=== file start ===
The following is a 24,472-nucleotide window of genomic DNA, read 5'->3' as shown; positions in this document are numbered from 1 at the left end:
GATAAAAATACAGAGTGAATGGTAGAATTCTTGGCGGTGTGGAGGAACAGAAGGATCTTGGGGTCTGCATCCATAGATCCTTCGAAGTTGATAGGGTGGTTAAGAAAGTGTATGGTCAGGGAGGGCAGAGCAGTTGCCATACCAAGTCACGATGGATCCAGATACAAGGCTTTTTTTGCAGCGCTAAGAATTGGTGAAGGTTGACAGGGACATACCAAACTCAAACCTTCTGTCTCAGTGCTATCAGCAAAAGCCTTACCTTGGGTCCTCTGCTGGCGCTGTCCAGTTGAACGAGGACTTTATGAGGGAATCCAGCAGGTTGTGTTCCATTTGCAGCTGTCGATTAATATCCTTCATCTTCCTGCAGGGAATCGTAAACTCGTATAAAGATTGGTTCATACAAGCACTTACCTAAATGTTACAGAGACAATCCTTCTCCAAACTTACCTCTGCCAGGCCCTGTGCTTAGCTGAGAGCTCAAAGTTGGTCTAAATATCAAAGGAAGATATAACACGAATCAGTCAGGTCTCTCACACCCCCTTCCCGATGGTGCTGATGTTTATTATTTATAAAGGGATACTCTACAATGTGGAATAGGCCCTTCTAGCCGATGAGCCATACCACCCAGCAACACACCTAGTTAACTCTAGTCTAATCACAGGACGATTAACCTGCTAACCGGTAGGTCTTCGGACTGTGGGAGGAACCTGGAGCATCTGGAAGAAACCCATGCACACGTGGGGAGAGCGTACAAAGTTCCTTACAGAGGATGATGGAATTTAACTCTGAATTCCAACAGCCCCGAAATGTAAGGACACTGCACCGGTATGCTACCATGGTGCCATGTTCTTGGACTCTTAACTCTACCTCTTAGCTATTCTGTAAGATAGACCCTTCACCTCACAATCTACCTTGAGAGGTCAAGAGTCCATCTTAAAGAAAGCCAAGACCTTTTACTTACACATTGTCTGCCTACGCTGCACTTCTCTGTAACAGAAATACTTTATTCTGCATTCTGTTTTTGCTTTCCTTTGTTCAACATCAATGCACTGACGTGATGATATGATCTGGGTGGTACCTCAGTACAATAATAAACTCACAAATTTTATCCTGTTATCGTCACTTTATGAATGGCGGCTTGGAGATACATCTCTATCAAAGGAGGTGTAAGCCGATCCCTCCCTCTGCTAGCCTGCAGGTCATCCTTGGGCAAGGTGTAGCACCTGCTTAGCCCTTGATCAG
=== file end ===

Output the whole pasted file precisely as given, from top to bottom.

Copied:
The following is a 24,472-nucleotide window of genomic DNA, read 5'->3' as shown; positions in this document are numbered from 1 at the left end:
GATAAAAATACAGAGTGAATGGTAGAATTCTTGGCGGTGTGGAGGAACAGAAGGATCTTGGGGTCTGCATCCATAGATCCTTCGAAGTTGATAGGGTGGTTAAGAAAGTGTATGGTCAGGGAGGGCAGAGCAGTTGCCATACCAAGTCACGATGGATCCAGATACAAGGCTTTTTTTGCAGCGCTAAGAATTGGTGAAGGTTGACAGGGACATACCAAACTCAAACCTTCTGTCTCAGTGCTATCAGCAAAAGCCTTACCTTGGGTCCTCTGCTGGCGCTGTCCAGTTGAACGAGGACTTTATGAGGGAATCCAGCAGGTTGTGTTCCATTTGCAGCTGTCGATTAATATCCTTCATCTTCCTGCAGGGAATCGTAAACTCGTATAAAGATTGGTTCATACAAGCACTTACCTAAATGTTACAGAGACAATCCTTCTCCAAACTTACCTCTGCCAGGCCCTGTGCTTAGCTGAGAGCTCAAAGTTGGTCTAAATATCAAAGGAAGATATAACACGAATCAGTCAGGTCTCTCACACCCCCTTCCCGATGGTGCTGATGTTTATTATTTATAAAGGGATACTCTACAATGTGGAATAGGCCCTTCTAGCCGATGAGCCATACCACCCAGCAACACACCTAGTTAACTCTAGTCTAATCACAGGACGATTAACCTGCTAACCGGTAGGTCTTCGGACTGTGGGAGGAACCTGGAGCATCTGGAAGAAACCCATGCACACGTGGGGAGAGCGTACAAAGTTCCTTACAGAGGATGATGGAATTTAACTCTGAATTCCAACAGCCCCGAAATGTAAGGACACTGCACCGGTATGCTACCATGGTGCCATGTTCTTGGACTCTTAACTCTACCTCTTAGCTATTCTGTAAGATAGACCCTTCACCTCACAATCTACCTTGAGAGGTCAAGAGTCCATCTTAAAGAAAGCCAAGACCTTTTACTTACACATTGTCTGCCTACGCTGCACTTCTCTGTAACAGAAATACTTTATTCTGCATTCTGTTTTTGCTTTCCTTTGTTCAACATCAATGCACTGACGTGATGATATGATCTGGGTGGTACCTCAGTACAATAATAAACTCACAAATTTTATCCTGTTATCGTCACTTTATGAATGGCGGCTTGGAGATACATCTCTATCAAAGGAGGTGTAAGCCGATCCCTCCCTCTGCTAGCCTGCAGGTCATCCTTGGGCAAGGTGTAGCACCTGCTTAGCCCTTGATCAG